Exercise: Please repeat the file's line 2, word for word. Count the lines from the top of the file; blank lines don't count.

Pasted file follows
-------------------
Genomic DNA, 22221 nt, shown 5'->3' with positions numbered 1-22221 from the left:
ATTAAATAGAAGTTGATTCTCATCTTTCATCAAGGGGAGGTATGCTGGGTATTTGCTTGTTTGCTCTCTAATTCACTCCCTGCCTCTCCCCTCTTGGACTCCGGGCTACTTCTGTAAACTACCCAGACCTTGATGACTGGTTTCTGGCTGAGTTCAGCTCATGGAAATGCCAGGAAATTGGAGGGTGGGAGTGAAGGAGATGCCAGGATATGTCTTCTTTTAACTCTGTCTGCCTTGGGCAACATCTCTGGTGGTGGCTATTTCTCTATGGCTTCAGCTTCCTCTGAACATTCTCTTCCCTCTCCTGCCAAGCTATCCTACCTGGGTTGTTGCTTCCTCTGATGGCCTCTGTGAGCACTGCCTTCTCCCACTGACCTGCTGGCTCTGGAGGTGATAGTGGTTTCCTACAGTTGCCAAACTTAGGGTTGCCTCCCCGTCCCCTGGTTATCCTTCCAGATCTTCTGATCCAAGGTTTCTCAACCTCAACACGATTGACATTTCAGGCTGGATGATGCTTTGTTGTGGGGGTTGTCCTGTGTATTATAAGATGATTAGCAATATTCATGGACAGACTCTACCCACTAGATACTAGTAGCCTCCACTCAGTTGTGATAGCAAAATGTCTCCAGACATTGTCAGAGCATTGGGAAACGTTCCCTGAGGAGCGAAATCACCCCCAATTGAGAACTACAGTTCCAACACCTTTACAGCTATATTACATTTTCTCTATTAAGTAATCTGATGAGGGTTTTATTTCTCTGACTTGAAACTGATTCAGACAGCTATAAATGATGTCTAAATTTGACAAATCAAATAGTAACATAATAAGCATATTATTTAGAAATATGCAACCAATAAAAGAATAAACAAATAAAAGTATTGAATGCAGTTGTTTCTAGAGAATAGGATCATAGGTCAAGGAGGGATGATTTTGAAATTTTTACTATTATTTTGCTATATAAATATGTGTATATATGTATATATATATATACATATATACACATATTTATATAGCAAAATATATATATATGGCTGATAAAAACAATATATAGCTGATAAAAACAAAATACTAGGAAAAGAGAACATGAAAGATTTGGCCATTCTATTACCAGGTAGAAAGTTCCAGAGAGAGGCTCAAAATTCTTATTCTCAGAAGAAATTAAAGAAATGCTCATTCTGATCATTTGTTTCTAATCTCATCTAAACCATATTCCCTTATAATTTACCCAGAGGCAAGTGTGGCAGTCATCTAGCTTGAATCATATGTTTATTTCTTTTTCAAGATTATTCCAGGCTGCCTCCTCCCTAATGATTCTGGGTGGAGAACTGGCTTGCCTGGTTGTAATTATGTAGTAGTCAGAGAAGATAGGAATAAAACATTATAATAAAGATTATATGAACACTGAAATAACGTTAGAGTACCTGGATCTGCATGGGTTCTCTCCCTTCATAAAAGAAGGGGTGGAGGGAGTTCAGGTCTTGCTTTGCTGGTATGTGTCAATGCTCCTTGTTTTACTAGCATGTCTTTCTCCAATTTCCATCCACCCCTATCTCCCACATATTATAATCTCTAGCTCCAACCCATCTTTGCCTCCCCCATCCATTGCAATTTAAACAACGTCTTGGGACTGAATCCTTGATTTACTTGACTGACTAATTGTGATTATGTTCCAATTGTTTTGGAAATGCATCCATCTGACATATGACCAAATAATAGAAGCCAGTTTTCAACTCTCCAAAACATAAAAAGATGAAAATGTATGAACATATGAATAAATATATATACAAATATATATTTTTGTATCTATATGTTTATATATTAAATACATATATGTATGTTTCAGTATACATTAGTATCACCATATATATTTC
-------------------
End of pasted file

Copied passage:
ATTAAATAGAAGTTGATTCTCATCTTTCATCAAGGGGAGGTATGCTGGGTATTTGCTTGTTTGCTCTCTAATTCACTCCCTGCCTCTCCCCTCTTGGACTCCGGGCTACTTCTGTAAACTACCCAGACCTTGATGACTGGTTTCTGGCTGAGTTCAGCTCATGGAAATGCCAGGAAATTGGAGGGTGGGAGTGAAGGAGATGCCAGGATATGTCTTCTTTTAACTCTGTCTGCCTTGGGCAACATCTCTGGTGGTGGCTATTTCTCTATGGCTTCAGCTTCCTCTGAACATTCTCTTCCCTCTCCTGCCAAGCTATCCTACCTGGGTTGTTGCTTCCTCTGATGGCCTCTGTGAGCACTGCCTTCTCCCACTGACCTGCTGGCTCTGGAGGTGATAGTGGTTTCCTACAGTTGCCAAACTTAGGGTTGCCTCCCCGTCCCCTGGTTATCCTTCCAGATCTTCTGATCCAAGGTTTCTCAACCTCAACACGATTGACATTTCAGGCTGGATGATGCTTTGTTGTGGGGGTTGTCCTGTGTATTATAAGATGATTAGCAATATTCATGGACAGACTCTACCCACTAGATACTAGTAGCCTCCACTCAGTTGTGATAGCAAAATGTCTCCAGACATTGTCAGAGCATTGGGAAACGTTCCCTGAGGAGCGAAATCACCCCCAATTGAGAACTACAGTTCCAACACCTTTACAGCTATATTACATTTTCTCTATTAAGTAATCTGATGAGGGTTTTATTTCTCTGACTTGAAACTGATTCAGACAGCTATAAATGATGTCTAAATTTGACAAATCAAATAGTAACATAATAAGCATATTATTTAGAAATATGCAACCAATAAAAGAATAAACAAATAAAAGTATTGAATGCAGTTGTTTCTAGAGAATAGGATCATAGGTCAAGGAGGGATGATTTTGAAATTTTTACTATTATTTTGCTATATAAATATGTGTATATATGTATATATATATATACATATATACACATATTTATATAGCAAAATATATATATATGGCTGATAAAAACAATATATAGCTGATAAAAACAAAATACTAGGAAAAGAGAACATGAAAGATTTGGCCATTCTATTACCAGGTAGAAAGTTCCAGAGAGAGGCTCAAAATTCTTATTCTCAGAAGAAATTAAAGAAATGCTCATTCTGATCATTTGTTTCTAATCTCATCTAAACCATATTCCCTTATAATTTACCCAGAGGCAAGTGTGGCAGTCATCTAGCTTGAATCATATGTTTATTTCTTTTTCAAGATTATTCCAGGCTGCCTCCTCCCTAATGATTCTGGGTGGAGAACTGGCTTGCCTGGTTGTAATTATGTAGTAGTCAGAGAAGATAGGAATAAAACATTATAATAAAGATTATATGAACACTGAAATAACGTTAGAGTACCTGGATCTGCATGGGTTCTCTCCCTTCATAAAAGAAGGGGTGGAGGGAGTTCAGGTCTTGCTTTGCTGGTATGTGTCAATGCTCCTTGTTTTACTAGCATGTCTTTCTCCAATTTCCATCCACCCCTATCTCCCACATATTATAATCTCTAGCTCCAACCCATCTTTGCCTCCCCCATCCATTGCAATTTAAACAACGTCTTGGGACTGAATCCTTGATTTACTTGACTGACTAATTGTGATTATGTTCCAATTGTTTTGGAAATGCATCCATCTGACATATGACCAAATAATAGAAGCCAGTTTTCAACTCTCCAAAACATAAAAAGATGAAAATGTATGAACATATGAATAAATATATATACAAATATATATTTTTGTATCTATATGTTTATATATTAAATACATATATGTATGTTTCAGTATACATTAGTATCACCATATATATTTC